The Best Experiential Vehicle of All Time

Having come across a few “best experiential of all time” lists we decided to pick our own favorite. The lists out there seem to focus on the overall program and execution so more the “best experiential marketing event of all time”. We wanted to highlight the best experiential vehicle of all time for obvious reasons.

While vehicles such as the Blue Angels might be an obvious pick we are limiting our search to ground based assets primarily on wheels but “easily transported” containers and pods will be included.

the best experiential vehicle of all time

The Criteria 

Vehicle Esthetic

The first criteria is impact or esthetic.  How big a head turner is the vehicle?  If we were rating cars winners of this category would be vehicles such as original Hummer, the MXT, or perhaps the new Tesla Truck.  Super cars would be in this category as well but it’s easy to drive past a super car and miss it.  They can be nearly obscured completely by an ordinary sedan in traffic.  So winners need to create an impact and be highly visible.   

MXT for Lease
Redbull bus converts to stage bus

Logistical Logic

The second criteria relates to logistics and transport.  This includes driving and setup.  How hard is the vehicle to transport?  To be the best it should be nimble enough to hit at least one event a week, but more is better.  How complex is the setup? How much service is required between shows?  If a vehicle takes 3 days to setup it’s really not a great event vehicle because it can do so few events.  If portions need to be retooled each week then it can’t handle a rigorous summer tour.   

Design Significance

The third criteria is design or engineering.  How imaginative is the result?  A stage on the side of the trailer neat. A stage coming out of the center of a bus complete with lighting trellis is a winner. A great example of design significance is the Redbull bus stage.  This features amazing engineering that creates a Transformer like conversion from mundane bus to band stage complete with green room, bar and bunks.  However in this case the mundane bus (without a wrap) would fail the the Impact criteria during transport.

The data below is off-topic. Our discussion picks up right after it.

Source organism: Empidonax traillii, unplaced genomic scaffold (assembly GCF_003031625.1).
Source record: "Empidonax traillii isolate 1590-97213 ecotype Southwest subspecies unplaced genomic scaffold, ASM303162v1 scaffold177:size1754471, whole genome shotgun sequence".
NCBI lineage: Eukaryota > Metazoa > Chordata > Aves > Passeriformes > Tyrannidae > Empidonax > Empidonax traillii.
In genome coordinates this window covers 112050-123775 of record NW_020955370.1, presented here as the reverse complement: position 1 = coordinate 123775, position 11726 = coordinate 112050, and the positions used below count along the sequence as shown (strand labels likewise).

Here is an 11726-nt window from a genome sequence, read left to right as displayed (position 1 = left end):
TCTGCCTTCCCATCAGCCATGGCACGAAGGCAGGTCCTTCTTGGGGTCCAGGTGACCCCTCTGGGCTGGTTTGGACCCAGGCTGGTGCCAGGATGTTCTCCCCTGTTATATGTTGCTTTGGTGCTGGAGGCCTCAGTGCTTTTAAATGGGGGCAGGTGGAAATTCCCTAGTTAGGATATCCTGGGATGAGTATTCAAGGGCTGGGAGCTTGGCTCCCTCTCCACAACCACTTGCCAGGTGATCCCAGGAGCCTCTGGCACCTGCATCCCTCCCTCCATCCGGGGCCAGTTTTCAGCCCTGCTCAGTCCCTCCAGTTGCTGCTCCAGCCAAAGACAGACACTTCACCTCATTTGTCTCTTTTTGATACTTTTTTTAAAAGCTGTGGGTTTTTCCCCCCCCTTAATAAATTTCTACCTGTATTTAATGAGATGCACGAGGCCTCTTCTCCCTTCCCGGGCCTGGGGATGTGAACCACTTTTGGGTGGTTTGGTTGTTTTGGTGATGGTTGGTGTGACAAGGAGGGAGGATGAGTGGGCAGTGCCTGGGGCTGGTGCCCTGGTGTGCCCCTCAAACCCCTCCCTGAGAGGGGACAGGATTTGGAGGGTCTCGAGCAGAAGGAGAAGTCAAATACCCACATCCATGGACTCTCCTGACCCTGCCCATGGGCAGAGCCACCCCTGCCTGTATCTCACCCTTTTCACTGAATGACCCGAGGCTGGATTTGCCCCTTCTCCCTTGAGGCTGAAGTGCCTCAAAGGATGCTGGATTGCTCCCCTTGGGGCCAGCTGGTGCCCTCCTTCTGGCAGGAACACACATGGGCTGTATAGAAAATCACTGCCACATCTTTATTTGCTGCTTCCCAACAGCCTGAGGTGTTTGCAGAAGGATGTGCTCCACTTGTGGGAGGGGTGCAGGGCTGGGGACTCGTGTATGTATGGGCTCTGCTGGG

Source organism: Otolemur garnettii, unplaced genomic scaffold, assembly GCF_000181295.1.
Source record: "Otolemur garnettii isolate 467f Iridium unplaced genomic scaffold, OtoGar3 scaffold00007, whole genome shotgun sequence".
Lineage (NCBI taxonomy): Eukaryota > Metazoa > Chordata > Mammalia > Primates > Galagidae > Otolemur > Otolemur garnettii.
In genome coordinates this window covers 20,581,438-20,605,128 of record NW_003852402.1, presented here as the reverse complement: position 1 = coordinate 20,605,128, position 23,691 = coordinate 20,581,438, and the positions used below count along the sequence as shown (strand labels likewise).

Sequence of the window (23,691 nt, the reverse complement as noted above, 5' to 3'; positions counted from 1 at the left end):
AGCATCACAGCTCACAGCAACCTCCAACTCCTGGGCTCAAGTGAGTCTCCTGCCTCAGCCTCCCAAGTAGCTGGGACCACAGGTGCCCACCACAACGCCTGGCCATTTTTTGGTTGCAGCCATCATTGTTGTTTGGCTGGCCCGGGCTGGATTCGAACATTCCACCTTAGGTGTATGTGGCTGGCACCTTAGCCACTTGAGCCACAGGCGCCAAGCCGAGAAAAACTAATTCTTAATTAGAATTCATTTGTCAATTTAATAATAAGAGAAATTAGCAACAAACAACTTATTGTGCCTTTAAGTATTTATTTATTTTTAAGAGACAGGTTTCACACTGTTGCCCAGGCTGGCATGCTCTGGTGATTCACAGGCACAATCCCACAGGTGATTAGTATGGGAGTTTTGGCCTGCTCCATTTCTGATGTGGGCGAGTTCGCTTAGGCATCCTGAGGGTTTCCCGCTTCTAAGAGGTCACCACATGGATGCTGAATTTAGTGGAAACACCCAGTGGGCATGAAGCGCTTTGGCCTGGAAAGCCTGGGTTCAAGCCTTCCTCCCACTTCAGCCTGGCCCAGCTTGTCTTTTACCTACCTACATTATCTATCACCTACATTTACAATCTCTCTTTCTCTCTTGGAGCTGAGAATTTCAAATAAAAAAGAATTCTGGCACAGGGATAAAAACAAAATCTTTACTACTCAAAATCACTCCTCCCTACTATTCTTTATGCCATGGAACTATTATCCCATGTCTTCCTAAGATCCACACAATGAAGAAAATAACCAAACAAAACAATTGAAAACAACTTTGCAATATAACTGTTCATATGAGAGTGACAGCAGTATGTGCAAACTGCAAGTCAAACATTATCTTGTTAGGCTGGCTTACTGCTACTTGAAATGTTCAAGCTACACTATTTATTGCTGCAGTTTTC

The Best Experiential Vehicle of all Time is the GM Futureliner

futurliner on parade

We never get tired of seeing these vehicles. Produced in 1939 for the coming World’s Fair and used into the 1950’s for the Parade of Progress (with a break during the war) these vehicles still turn heads 80 years later. If you are not impressed here is the score card.

Vehicle Esthetic

A nearly 12 foot tall art deco beast modeled after the Steamliner trains of the time (and the Streamliner truck that came before it). You cannot miss this vehicle going by whether you are a car fan or not. To see 12 of these coming down the road at once must have looked like a train went off the rails. Photos show them stretching 2 city blocks.

Logistical Logic

Let’s start with ease of transport. They hired a group of college grads to drive and setup the 12 Futurliners as well as the tent and other displays that were part of the show. So while the driver had limited visibility and sat with eye level being around 11 feet off the ground the Futurliner could be driven by an average but skilled person. (That said, one driver did rear end another but that was blamed on the under equipped brakes.).

The setup consisted of legless side stage and canopy systems opening on each side to reveal the display area. No tools required. Night time was no problem for these vehicles. With the push of a button (we guess?) a 16′ long integrated light bar extended from roof to light up the area around the vehicle completing the Steamliner look.

Design Significance

The fact that the Futurliner still looks ahead of it’s time is amazing. The original domed cockpit looked more space age than the 1950’s version. The 1950’s version still looks futuristic but less sci-fi (and lets in a little more fresh air, no a/c in these). The massive truck has dually tires on both front and rear axles. At around 26,000 pounds these things were mostly steel but somehow powered by 150 horsepower engines. There are 19 hatches and doors on this vehicle. The entry to the driver’s seat has 2 doors and seats 2 passengers. The engineering and creativity on the Furturliner was top notch.

The Futurliner was a nimble, self contained head turner built in 1939 that trades at a price tag of over $4,000,000.00 today. It may have only gone 45mph and taken the length of Rhode Island to stop but for it’s day it was an amazing achievement and would still make a solid event vehicle today. Units went on to be concert stages, pulpits, bars, and mobile homes.

If you are ever in Auburn, Indiana you can see a fully restored #10 at the National Automotive and Truck Museum.

A good portion of existing units have been shipped to Europe for restoration.

futurliner original domed windshield